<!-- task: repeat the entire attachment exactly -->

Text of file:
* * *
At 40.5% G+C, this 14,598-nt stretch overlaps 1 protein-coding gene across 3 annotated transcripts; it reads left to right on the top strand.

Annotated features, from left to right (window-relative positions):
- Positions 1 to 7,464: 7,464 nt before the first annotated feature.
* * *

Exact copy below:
At 40.5% G+C, this 14,598-nt stretch overlaps 1 protein-coding gene across 3 annotated transcripts; it reads left to right on the top strand.

Annotated features, from left to right (window-relative positions):
- Positions 1 to 7,464: 7,464 nt before the first annotated feature.